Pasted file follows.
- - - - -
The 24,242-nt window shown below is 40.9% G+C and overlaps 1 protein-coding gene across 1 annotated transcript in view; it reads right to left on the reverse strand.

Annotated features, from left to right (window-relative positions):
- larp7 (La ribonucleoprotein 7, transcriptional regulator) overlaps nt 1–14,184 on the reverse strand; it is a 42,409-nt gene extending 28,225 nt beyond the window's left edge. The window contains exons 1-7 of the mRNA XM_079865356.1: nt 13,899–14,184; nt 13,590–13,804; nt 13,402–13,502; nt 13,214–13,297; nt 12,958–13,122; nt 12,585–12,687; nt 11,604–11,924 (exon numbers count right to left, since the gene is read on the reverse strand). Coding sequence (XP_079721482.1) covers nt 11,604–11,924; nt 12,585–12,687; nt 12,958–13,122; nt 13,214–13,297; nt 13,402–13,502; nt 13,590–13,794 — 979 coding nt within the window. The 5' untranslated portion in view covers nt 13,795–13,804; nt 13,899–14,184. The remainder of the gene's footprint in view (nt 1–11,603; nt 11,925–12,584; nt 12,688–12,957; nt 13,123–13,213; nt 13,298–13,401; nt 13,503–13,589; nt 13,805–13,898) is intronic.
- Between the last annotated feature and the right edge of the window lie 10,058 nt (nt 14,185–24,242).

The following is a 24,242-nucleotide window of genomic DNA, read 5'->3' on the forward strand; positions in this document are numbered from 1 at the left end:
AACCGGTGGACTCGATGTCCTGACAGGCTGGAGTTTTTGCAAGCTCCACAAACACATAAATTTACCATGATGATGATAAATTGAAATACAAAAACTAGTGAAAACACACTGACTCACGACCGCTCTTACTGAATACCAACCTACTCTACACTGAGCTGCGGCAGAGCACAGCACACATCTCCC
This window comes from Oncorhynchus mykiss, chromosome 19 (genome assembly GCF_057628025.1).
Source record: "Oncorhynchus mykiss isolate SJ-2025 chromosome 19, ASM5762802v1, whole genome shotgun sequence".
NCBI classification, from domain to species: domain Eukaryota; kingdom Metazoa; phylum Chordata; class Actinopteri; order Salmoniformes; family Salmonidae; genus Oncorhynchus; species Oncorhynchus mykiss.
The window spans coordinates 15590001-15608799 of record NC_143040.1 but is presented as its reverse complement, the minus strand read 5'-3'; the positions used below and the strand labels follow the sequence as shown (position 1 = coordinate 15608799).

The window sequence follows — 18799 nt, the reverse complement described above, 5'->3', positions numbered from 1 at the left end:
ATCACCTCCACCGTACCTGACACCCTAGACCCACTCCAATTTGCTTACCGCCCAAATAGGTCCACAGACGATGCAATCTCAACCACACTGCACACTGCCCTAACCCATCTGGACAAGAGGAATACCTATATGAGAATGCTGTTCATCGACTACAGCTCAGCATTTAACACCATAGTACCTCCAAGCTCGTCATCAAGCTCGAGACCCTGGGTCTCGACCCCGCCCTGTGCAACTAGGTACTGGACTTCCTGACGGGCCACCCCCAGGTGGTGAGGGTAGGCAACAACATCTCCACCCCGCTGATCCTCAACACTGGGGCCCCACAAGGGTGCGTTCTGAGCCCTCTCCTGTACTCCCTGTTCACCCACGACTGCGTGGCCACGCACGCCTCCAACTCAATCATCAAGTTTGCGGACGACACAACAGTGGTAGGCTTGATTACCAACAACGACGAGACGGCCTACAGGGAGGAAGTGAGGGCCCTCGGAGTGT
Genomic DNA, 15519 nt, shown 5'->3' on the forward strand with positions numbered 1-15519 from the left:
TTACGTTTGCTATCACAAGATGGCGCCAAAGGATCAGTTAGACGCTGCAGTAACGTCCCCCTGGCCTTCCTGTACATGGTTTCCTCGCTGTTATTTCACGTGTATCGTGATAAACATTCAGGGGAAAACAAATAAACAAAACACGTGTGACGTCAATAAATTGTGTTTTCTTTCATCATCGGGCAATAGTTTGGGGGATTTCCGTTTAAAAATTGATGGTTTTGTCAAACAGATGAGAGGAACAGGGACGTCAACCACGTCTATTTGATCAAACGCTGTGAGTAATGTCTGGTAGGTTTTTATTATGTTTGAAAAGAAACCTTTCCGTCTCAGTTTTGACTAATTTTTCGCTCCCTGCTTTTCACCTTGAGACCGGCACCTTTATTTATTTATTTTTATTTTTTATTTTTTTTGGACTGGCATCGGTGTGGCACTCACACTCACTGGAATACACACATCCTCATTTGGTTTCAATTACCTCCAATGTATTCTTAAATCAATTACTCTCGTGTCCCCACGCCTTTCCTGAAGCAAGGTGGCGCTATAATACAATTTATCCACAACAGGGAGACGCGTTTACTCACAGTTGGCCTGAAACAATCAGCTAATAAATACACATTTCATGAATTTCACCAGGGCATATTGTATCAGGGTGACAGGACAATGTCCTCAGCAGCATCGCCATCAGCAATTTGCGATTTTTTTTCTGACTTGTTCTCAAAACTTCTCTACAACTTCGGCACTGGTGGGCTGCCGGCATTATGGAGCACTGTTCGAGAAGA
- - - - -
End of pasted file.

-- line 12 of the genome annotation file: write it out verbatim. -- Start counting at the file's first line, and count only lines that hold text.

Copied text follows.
ATCACCTCCACCGTACCTGACACCCTAGACCCACTCCAATTTGCTTACCGCCCAAATAGGTCCACAGACGATGCAATCTCAACCACACTGCACACTGCCCTAACCCATCTGGACAAGAGGAATACCTATATGAGAATGCTGTTCATCGACTACAGCTCAGCATTTAACACCATAGTACCTCCAAGCTCGTCATCAAGCTCGAGACCCTGGGTCTCGACCCCGCCCTGTGCAACTAGGTACTGGACTTCCTGACGGGCCACCCCCAGGTGGTGAGGGTAGGCAACAACATCTCCACCCCGCTGATCCTCAACACTGGGGCCCCACAAGGGTGCGTTCTGAGCCCTCTCCTGTACTCCCTGTTCACCCACGACTGCGTGGCCACGCACGCCTCCAACTCAATCATCAAGTTTGCGGACGACACAACAGTGGTAGGCTTGATTACCAACAACGACGAGACGGCCTACAGGGAGGAAGTGAGGGCCCTCGGAGTGT